Friday, 21 June 2013
The number of gamers who play online multiplayer games has clearly grown enormously over the years and continues to grow even now. I'm going to go out on a limb, however, and suggest that the number of gamers who do NOT play online, who are quite happy with their single-player offline game experiences, who do not even download digital DLC packs are actually still in the majority. By a huge margin.
But read any games magazine and you'll find that game after game is criticised and given a lower rating simply because it has no multiplayer element to it. Worse, if it does have a multiplayer option and that option isn't up to the standard of, say, Halo's online blast-fest, it may be dismissed entirely. Why? It's surely not beyond the wit of man to give different scores for the single and multiplayer experiences.
In many cases, I suspect, it's because professional journalists may have their hardware, software and online subscriptions paid for by their employers (or, if they're freelance, are able to claim them as business expenses) and because they HAVE to play online multiplayer (and dowload DLC packs) in order to write their reviews. This means that their gaming experience and their perception of what gamers want and are prepared to pay for is very, very different from that of the casual gaming majority.
So, being at least one step removed from what really matters to the single-player spending his own money, they write reviews which assume everyone wants to play online and they rate games accordingly. They give high scores to games like Mass Effect 3 without even recognising that the need to play online in order to secure all possible endings is going to incense legions of fans worldwide. (Or, indeed, that the ending is a betrayal of everything the story has been leading to up until that point, but that's another already long-exhausted debate entirely!)
So, what do you do if you're a games developer working on a single-player game? Far too often the answer is to tack on an online multiplayer option. It doesn't matter that most gamers don't want it and will never play it; the important thing is to get past the first hurdle - to avoid the possibility of the reviewers marking the game down for lacking one.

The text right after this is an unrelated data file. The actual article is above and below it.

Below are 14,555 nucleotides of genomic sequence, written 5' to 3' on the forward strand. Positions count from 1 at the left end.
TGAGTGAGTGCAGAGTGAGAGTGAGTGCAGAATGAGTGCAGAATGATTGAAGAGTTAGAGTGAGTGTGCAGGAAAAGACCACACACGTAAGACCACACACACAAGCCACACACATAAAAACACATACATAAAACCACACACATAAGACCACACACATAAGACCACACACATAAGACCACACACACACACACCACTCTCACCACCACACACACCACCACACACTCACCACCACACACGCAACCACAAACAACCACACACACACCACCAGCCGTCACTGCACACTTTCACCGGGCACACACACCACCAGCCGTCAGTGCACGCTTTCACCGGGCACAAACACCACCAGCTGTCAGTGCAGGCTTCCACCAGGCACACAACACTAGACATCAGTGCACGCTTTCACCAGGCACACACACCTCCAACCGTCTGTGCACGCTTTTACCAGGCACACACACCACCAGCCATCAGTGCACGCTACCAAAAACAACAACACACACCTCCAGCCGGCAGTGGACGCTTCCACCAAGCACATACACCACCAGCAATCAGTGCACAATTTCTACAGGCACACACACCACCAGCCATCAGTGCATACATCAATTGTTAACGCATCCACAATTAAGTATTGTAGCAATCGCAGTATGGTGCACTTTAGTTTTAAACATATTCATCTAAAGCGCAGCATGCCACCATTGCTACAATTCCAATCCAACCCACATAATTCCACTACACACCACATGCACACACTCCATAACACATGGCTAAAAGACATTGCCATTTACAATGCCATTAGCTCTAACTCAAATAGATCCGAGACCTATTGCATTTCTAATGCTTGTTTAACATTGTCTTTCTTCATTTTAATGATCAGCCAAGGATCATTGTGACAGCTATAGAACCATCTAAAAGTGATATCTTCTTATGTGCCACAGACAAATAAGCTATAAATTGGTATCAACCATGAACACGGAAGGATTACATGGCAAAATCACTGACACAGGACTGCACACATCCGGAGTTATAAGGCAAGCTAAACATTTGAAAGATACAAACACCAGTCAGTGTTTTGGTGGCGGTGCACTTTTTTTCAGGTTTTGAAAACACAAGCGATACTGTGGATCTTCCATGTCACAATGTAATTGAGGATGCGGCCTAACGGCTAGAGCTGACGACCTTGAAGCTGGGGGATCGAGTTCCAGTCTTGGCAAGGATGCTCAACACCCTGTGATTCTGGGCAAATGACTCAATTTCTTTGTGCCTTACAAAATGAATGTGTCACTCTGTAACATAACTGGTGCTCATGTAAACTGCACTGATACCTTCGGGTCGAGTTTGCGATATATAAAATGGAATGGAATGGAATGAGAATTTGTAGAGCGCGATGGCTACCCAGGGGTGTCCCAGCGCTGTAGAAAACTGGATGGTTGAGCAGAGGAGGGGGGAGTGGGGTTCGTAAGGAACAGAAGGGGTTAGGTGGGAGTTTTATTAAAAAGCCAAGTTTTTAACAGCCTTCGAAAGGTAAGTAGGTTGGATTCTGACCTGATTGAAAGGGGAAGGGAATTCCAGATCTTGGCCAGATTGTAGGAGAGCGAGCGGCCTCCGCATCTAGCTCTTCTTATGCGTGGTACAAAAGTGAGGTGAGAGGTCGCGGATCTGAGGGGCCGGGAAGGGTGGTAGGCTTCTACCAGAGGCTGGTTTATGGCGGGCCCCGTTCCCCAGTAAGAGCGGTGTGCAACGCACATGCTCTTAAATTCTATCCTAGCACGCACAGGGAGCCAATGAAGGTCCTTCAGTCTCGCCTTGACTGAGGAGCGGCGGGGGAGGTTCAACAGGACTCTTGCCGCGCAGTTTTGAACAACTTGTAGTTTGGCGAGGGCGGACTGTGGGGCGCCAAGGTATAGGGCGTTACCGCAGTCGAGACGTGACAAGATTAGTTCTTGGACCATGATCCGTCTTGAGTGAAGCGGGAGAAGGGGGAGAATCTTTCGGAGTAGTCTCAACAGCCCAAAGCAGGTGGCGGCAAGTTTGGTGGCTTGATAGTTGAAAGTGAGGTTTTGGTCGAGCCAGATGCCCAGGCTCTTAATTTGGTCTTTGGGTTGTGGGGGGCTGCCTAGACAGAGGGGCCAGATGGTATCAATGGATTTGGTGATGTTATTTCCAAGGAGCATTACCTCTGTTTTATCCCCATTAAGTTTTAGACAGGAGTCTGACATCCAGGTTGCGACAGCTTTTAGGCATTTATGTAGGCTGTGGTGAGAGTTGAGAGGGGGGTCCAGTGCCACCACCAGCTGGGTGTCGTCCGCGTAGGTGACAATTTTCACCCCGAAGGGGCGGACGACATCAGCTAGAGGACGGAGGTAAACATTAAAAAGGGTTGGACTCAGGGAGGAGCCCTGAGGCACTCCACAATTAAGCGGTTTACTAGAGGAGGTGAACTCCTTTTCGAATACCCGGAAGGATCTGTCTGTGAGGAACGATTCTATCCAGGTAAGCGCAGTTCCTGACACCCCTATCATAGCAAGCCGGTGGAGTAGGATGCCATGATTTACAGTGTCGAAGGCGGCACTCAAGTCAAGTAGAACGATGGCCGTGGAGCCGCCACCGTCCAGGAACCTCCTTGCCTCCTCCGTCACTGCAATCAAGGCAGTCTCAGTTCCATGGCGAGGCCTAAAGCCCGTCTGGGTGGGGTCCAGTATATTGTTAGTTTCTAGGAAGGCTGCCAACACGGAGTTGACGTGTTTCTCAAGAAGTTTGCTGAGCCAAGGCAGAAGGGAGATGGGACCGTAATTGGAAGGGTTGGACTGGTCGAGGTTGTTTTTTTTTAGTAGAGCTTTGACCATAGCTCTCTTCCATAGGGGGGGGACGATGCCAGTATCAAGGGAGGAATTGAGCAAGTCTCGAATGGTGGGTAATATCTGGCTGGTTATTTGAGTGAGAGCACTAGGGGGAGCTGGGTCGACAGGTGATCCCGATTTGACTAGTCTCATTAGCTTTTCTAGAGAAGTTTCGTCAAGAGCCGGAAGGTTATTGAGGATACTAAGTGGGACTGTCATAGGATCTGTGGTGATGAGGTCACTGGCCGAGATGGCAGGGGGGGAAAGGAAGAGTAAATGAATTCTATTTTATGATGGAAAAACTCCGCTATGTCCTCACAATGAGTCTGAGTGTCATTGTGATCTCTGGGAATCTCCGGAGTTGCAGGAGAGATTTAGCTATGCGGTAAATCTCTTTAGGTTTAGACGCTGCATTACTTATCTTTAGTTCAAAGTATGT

All this gives console manufacturers a false impression of what the market is ready for, how comfortable it is with digital downloads, and how much value it attaches to online functionality. Remember, neither the executives nor the techies at companies like Microsoft speak to the ordinary casual gamer like you or me. They talk to each other. They talk to other industry boffins. They talk to developers. They talk to online gaming communities. And, of course, they talk to games journalists and reviewers. In short, they speak to people for whom online gaming and the digital future are already a fact of life and, as a result, they ALL start to believe their shared opinions and experiences are representative of the gaming community as a whole. And then, in Microsoft's case, they design the DRM policies for their next generation console accordingly.
Only after those policies have been made public do they get to hear the views of the casual gaming majority. Only then do they discover that gamers believe they are being stripped of their long-cherished rights while being offered little or nothing in return. Or, more accurately, little or nothing that they actually value. (Except, of course, for the few who value the ability to change TV channels by waving their arms or shouting at the TV.)
Now this isn't to say that Microsoft is blameless. Its launch of its XBox One DRM policies was arrogant, and the surly, ungracious tone of its retraction is likely to upset some gamers even more. But, in asking WHY they got it so wrong, it's important to recognise that it's not entirely their fault. There's plenty of blame to go around.